First, learn a few words to get by in the country you are visiting. "Hello", "goodbye", "please", "thank you", "bathroom", "yes", "no", "check please!" and "do you speak English?" will all help tremendously. Simple numbers can be useful too. Have your hotel address with you to show Taxi drivers. And finally, talk to the hotel concierge to find the best things to do and get reservations at some of the best restaurants in town. If you have an AirBnb host instead of a hotel concierge, definitely make time to speak with them. They know their town backwards and forwards and can help you far more than Google or any hotel concierge! Just try talking to people – you never know what you will discover!


Working from a hotel is no fun!

• Bring a laptop.

Unless you need it for work, you simply shouldn't bring it. Take an ipad or e-reader instead. They are lighter. Better yet – just use your phone.

• Pack more than 7 days worth of clothing.

Bring things that can be mixed and matched. Underclothing can be washed and worn again. Over clothing gets less dirty if you are wearing underclothing. Just … pack light. That's all I can really say on the matter. You'll thank me when you aren't toting 200 pounds worth of clothing and beer up and down train steps multiple times because, as it turns out, you are in the lower level of a train car with a broken door. (Been there; done that.)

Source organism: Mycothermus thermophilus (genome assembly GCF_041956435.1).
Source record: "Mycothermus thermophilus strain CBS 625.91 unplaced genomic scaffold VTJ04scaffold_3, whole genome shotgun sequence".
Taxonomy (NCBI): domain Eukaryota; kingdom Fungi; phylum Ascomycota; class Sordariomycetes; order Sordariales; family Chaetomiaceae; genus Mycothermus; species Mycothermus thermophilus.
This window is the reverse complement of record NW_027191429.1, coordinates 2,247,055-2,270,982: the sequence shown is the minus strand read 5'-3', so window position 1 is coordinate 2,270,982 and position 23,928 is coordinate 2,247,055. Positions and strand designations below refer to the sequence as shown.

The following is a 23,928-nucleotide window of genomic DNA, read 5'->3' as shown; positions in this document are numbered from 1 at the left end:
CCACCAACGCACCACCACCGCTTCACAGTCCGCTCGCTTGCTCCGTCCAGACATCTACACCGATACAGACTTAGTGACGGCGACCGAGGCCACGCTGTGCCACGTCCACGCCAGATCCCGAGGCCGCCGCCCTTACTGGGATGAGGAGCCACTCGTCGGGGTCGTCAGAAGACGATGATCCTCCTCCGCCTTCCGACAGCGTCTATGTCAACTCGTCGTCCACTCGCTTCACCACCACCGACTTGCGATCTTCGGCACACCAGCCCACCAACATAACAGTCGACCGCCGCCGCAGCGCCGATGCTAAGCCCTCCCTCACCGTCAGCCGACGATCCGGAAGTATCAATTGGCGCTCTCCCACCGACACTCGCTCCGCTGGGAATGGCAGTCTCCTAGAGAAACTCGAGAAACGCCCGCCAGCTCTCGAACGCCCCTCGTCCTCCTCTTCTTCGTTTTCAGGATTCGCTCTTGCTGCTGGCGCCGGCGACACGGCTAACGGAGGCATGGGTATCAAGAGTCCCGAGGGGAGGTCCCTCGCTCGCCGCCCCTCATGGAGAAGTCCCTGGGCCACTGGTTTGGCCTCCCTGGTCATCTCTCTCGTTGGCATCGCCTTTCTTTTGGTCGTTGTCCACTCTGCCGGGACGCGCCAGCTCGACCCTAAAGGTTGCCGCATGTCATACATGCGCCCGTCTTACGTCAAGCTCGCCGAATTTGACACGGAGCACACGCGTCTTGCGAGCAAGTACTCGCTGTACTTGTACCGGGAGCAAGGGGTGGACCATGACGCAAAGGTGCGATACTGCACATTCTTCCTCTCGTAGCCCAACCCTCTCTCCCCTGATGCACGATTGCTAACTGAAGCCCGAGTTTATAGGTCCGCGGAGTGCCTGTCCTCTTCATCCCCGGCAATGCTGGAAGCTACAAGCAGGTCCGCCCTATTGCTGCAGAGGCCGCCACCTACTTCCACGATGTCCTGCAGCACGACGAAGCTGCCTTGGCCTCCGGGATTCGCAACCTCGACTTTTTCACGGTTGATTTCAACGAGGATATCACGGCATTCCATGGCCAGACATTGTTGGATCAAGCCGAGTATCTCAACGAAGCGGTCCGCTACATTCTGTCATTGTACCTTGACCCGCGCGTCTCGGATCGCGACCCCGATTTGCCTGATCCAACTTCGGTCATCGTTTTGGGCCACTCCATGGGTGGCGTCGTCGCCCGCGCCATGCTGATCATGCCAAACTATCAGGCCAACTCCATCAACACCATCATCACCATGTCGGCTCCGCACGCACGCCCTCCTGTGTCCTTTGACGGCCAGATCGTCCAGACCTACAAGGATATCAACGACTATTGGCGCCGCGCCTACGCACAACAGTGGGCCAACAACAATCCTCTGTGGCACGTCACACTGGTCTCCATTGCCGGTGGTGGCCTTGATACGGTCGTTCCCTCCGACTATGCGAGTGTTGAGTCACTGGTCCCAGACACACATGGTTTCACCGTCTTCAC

• Stay in a city less than 24 hours.

We were scheduled to arrive in Strasbourg at 1PM and leave the next day at 9AM. Anyway, we ended up changing our train ticket so that we could have more time in Paris. (I didn't like the Paris Christmas market and assumed that the Strasbourg one would be similar.) We arrived at 5PM to Strasbourg and went straight to dinner missing the Christmas market altogether. And then the church was closed. Needless to say, the most we did was walk the Christmas light covered streets in fog. It was a beautiful small city that really didn't require more than a few hours for sightseeing, but those hours it did require were within a time range when we would already be gone. *shrugs* Maybe we'll try a stopover there again sometime in the future. I must admit I wouldn't be heartbroken if we didn't though.

• Take Uber on a holiday.

The prices are inflated and they hurt. :(

Have you had the chance to visit Europe before? Is there anything you would include in this list that I didn't?